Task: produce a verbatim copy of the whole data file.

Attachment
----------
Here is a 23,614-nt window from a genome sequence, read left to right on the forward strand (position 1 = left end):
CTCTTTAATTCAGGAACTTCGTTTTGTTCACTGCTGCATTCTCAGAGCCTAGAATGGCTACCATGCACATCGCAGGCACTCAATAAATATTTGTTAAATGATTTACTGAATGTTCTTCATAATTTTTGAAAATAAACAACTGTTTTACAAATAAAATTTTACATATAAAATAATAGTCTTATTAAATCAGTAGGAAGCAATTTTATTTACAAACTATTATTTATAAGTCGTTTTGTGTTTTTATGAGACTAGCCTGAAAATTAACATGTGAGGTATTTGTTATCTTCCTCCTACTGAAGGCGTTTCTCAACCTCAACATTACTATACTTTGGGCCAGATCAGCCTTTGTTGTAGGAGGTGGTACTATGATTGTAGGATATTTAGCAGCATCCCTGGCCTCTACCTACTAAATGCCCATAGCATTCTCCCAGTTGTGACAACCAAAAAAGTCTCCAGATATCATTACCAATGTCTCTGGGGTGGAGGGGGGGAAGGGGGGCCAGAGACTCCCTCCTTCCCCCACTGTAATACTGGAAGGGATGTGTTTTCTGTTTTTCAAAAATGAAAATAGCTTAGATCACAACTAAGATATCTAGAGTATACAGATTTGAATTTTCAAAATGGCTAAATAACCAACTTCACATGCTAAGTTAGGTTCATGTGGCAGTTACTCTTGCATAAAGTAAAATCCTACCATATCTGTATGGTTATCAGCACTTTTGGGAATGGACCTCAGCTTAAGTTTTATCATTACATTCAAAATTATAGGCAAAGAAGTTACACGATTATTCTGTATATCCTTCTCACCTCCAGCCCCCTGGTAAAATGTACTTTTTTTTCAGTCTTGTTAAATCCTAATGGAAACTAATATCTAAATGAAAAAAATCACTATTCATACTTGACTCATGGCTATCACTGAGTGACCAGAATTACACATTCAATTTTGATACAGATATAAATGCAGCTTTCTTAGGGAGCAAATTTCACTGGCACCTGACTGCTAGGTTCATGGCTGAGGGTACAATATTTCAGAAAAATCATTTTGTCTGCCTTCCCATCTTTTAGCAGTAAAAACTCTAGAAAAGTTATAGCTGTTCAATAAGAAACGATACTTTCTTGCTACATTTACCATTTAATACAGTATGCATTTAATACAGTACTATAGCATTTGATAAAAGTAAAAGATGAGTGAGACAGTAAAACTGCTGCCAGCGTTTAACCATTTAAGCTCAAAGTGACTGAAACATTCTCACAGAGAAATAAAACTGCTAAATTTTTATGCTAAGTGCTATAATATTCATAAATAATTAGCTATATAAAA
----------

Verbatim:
Here is a 23,614-nt window from a genome sequence, read left to right on the forward strand (position 1 = left end):
CTCTTTAATTCAGGAACTTCGTTTTGTTCACTGCTGCATTCTCAGAGCCTAGAATGGCTACCATGCACATCGCAGGCACTCAATAAATATTTGTTAAATGATTTACTGAATGTTCTTCATAATTTTTGAAAATAAACAACTGTTTTACAAATAAAATTTTACATATAAAATAATAGTCTTATTAAATCAGTAGGAAGCAATTTTATTTACAAACTATTATTTATAAGTCGTTTTGTGTTTTTATGAGACTAGCCTGAAAATTAACATGTGAGGTATTTGTTATCTTCCTCCTACTGAAGGCGTTTCTCAACCTCAACATTACTATACTTTGGGCCAGATCAGCCTTTGTTGTAGGAGGTGGTACTATGATTGTAGGATATTTAGCAGCATCCCTGGCCTCTACCTACTAAATGCCCATAGCATTCTCCCAGTTGTGACAACCAAAAAAGTCTCCAGATATCATTACCAATGTCTCTGGGGTGGAGGGGGGGAAGGGGGGCCAGAGACTCCCTCCTTCCCCCACTGTAATACTGGAAGGGATGTGTTTTCTGTTTTTCAAAAATGAAAATAGCTTAGATCACAACTAAGATATCTAGAGTATACAGATTTGAATTTTCAAAATGGCTAAATAACCAACTTCACATGCTAAGTTAGGTTCATGTGGCAGTTACTCTTGCATAAAGTAAAATCCTACCATATCTGTATGGTTATCAGCACTTTTGGGAATGGACCTCAGCTTAAGTTTTATCATTACATTCAAAATTATAGGCAAAGAAGTTACACGATTATTCTGTATATCCTTCTCACCTCCAGCCCCCTGGTAAAATGTACTTTTTTTTCAGTCTTGTTAAATCCTAATGGAAACTAATATCTAAATGAAAAAAATCACTATTCATACTTGACTCATGGCTATCACTGAGTGACCAGAATTACACATTCAATTTTGATACAGATATAAATGCAGCTTTCTTAGGGAGCAAATTTCACTGGCACCTGACTGCTAGGTTCATGGCTGAGGGTACAATATTTCAGAAAAATCATTTTGTCTGCCTTCCCATCTTTTAGCAGTAAAAACTCTAGAAAAGTTATAGCTGTTCAATAAGAAACGATACTTTCTTGCTACATTTACCATTTAATACAGTATGCATTTAATACAGTACTATAGCATTTGATAAAAGTAAAAGATGAGTGAGACAGTAAAACTGCTGCCAGCGTTTAACCATTTAAGCTCAAAGTGACTGAAACATTCTCACAGAGAAATAAAACTGCTAAATTTTTATGCTAAGTGCTATAATATTCATAAATAATTAGCTATATAAAA